Why I like Comets

My Theater of Comets Website is not to be confused with a scientific treatise. While there is some science involved, this website strives to provide a more relaxed rambling through over 30 years of enjoying and observing comets.

My cometary tale (excuse the pun) began in the mid 1970's with Comet West and is still going strong, 30 something years later in 2008.While I did not observe Comet West myself, it was the comet that  got me started.

I joined the Black River Astronomical Society in the fall of  1976 at the ripe, young age of 22 years. At one of the first meetings I attended the guys were abuzz with excitement over the still recent apparition of Comet West. They showed me pictures and pencil drawings and one of the members, Carl Peck, an avid comet chaser, gave a talk on it. I remembered being amazed at his knowledge of comets and something he said hit home with me. Basically, he said that comets were transient creatures that roamed the very depths of space, some since the beginning of time. Comets, he went on,  held the key to all life in the universe and actually contained the seeds of life.Every comet, he said , was a once in a lifetime event in that every comet is totally unique unto itself. Even periodic comets, he explained, returning again and again, exhibit totally different behaviour over each individual apparition. That talk ignited a fire in my young brain, and I determined that night, so many years ago, to observe every comet within my powers.
In the early years, not owning a telescope or camera, I depended on verbage and pencil drawings to record my impressions of these ethereal visitors.  As circumstances permitted I obtained a telescope and camera and began capturing images on film. And more recently I've converted over to digital imaging.

I've run the gamut of emotions with my comets. For example, the 1986 apparition of Comet Halley was an abysmal disappointment, probably because the advertising media hyped it to such extremes. (Buy a telescope!!!) The other side of the coin, of course, was the spactacular outburst of Comet Holmes, my all-time favorite Comet.

Another once in a lifetime event was the Shoemaker-Levy comet, breaking up into pieces and then colliding into the atmosphere of Jupiter. This was the first time in the entirety of recorded history that anyone had witnessed a stellar body colliding into a planet. I also listened to Jupiter's radio signal on a short wave receiver and was actually able to hear the disruption in Jupiter's radio signal as the cometary fragments impacted the Jovian atmosphere.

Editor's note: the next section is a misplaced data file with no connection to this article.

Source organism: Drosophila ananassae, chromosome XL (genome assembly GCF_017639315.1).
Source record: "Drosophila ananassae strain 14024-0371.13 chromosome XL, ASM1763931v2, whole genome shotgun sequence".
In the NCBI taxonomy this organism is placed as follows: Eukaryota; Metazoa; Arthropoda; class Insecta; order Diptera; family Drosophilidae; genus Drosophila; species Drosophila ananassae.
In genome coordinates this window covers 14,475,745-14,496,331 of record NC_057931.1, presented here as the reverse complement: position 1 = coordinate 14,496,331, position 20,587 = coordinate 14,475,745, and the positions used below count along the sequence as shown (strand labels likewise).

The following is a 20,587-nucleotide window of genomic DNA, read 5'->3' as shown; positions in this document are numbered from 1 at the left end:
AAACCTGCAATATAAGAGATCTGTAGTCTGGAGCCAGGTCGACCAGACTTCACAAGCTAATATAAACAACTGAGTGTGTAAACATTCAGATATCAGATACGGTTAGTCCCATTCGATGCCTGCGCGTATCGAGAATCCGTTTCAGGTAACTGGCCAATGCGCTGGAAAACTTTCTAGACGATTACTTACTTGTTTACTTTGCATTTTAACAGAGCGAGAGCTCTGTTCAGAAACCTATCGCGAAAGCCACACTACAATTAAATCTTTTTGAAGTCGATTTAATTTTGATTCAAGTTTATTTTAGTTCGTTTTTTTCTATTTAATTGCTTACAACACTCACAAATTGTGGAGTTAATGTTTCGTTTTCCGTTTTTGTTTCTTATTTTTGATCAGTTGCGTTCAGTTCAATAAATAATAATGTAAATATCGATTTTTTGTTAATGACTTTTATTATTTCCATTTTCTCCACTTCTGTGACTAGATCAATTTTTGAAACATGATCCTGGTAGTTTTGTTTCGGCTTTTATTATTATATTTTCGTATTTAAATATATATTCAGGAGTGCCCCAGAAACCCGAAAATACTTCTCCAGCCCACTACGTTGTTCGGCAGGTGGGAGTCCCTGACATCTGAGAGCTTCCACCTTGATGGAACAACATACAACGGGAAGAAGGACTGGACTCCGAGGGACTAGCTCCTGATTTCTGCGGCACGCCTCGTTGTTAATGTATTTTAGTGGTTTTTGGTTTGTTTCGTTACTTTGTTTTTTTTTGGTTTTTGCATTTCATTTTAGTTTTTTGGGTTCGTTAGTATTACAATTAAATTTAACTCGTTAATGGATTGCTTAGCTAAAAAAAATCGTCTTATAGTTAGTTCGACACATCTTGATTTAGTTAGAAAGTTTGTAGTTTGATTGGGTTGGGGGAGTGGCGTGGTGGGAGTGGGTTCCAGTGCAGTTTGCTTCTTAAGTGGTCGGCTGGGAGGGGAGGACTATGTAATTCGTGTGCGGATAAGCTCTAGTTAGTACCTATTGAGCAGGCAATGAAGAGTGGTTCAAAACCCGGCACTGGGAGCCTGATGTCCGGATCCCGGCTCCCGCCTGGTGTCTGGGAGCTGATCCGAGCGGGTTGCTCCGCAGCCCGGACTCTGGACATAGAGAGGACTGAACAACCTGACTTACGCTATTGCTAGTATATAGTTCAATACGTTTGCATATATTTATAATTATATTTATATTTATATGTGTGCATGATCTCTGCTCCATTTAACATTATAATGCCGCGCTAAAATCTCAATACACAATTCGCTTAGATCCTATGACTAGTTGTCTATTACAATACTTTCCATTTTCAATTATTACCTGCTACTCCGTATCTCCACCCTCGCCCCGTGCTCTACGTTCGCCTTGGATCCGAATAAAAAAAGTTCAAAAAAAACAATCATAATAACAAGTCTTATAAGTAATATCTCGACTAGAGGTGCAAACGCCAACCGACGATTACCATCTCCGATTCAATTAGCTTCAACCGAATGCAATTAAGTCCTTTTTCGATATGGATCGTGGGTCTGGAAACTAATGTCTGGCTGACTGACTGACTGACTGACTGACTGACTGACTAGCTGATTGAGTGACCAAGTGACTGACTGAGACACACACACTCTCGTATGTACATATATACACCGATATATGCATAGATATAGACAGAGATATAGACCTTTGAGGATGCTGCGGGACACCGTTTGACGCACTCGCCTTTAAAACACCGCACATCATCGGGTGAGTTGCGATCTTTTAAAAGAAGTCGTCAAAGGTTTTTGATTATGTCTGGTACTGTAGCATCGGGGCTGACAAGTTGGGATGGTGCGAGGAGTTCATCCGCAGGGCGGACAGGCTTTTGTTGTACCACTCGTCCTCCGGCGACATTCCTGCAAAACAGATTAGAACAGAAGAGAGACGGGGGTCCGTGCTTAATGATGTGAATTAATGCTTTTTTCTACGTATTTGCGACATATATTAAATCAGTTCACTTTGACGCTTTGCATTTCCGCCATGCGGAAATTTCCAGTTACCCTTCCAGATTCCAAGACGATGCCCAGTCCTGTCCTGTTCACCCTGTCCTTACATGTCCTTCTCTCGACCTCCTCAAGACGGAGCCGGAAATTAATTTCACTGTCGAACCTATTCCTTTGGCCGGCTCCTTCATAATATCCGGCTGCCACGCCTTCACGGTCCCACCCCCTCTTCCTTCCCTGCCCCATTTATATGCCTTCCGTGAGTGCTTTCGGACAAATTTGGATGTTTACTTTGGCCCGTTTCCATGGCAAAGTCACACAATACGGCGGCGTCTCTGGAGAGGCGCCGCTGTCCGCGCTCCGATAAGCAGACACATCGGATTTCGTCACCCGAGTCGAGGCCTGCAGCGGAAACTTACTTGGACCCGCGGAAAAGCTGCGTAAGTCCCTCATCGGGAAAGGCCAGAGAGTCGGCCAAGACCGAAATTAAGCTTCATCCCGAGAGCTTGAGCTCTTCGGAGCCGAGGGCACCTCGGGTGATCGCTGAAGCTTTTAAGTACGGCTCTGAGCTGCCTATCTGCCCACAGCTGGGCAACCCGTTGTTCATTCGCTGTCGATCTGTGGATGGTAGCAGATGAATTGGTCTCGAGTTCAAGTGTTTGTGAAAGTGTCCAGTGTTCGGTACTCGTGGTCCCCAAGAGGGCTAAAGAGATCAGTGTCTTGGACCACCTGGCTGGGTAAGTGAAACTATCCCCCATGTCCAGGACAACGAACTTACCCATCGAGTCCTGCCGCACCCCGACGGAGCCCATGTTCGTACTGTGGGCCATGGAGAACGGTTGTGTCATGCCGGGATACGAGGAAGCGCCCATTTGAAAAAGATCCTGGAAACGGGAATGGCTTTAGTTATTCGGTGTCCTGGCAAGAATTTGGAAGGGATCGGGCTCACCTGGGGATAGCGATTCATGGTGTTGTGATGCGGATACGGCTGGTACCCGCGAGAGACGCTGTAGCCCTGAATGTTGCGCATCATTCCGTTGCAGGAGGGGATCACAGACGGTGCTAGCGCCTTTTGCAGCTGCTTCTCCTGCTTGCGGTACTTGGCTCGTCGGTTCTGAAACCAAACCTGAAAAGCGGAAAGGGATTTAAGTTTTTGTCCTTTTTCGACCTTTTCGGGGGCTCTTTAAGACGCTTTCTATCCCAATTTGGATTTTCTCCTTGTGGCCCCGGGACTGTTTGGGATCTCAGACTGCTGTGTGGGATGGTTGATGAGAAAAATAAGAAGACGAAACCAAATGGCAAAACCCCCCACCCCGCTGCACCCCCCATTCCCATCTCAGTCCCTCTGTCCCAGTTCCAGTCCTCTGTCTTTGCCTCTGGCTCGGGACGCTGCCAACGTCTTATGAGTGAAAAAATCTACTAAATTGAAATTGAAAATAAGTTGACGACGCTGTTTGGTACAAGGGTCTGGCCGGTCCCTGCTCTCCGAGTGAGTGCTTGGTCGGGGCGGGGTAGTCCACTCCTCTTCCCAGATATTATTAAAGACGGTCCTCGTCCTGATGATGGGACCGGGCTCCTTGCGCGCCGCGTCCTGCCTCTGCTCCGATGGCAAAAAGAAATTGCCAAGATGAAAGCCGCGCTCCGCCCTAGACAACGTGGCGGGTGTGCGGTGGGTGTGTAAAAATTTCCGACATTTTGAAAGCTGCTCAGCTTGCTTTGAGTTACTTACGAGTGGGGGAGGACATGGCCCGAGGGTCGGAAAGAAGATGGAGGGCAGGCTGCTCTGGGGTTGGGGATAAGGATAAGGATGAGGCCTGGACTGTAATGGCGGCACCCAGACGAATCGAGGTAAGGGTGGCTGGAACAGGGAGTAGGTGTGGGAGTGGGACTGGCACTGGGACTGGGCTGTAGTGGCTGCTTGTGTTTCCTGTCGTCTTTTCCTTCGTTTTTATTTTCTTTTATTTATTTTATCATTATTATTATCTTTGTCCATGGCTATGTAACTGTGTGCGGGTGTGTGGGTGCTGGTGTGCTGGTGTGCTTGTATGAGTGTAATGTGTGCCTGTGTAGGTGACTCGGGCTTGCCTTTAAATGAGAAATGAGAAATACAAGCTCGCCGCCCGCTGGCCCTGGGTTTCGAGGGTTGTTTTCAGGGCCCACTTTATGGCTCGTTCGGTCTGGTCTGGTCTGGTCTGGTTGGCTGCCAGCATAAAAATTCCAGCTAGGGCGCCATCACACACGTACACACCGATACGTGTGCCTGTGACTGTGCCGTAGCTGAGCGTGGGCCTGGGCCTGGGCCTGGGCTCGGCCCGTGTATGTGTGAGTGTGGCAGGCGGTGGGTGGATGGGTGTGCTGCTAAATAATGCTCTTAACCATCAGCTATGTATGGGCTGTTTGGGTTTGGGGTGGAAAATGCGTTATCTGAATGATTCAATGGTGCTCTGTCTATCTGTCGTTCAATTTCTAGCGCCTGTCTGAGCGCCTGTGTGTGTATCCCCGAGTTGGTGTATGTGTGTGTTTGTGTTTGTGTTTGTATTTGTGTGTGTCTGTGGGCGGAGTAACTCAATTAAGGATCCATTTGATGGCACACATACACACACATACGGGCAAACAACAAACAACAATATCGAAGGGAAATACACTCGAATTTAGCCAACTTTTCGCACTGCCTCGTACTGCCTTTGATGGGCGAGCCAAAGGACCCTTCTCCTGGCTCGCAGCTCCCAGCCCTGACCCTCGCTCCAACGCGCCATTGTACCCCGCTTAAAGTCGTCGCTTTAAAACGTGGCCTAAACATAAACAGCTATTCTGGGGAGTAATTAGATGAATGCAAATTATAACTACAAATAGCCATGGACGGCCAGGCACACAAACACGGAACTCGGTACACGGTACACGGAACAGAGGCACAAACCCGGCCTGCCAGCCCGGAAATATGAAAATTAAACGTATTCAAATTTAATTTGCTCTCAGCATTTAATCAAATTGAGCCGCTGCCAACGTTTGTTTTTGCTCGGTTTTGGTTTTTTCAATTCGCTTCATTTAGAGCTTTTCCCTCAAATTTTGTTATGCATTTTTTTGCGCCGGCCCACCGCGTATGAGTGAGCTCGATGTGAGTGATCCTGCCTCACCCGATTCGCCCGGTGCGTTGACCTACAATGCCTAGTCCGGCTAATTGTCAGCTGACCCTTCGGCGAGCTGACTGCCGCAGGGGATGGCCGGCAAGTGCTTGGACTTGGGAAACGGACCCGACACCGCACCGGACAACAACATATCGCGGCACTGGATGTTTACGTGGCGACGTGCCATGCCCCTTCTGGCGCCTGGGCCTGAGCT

On this site I will display my photos and relay my impressions of the various comets I've observed over the last few decades. Some information will be quite in-depth and some will be just a casual brush. It all depends on my interest level at the time, condition of my equipment, how good the apparition was, etc. For instance, Comet McNaught was one of the most spectacular comets of recent times. However it reached max brightness and size while in the southern hemisphere. The few weeks that it spent in the northern sky was in January, during a particularly heavy weather pattern that was stalled overtop my location for weeks. The only night it was clear during the entire apparition was January 10th. Thus I only have photos from that one night.

Additionally, I've seen a lot over the years. I've seen comets breaking up in space, comets colliding with planets, comets being struck by eartly bombs, sattelites being placed into comet's tails to accumulate cometary matter. This is an exciting time for comet chasers to be alive. I'm still waiting for that huge comet that will stretch clear across the sky and be bright enough to see in broad daylight..............

And.................I think I'll just keep looking until I find it !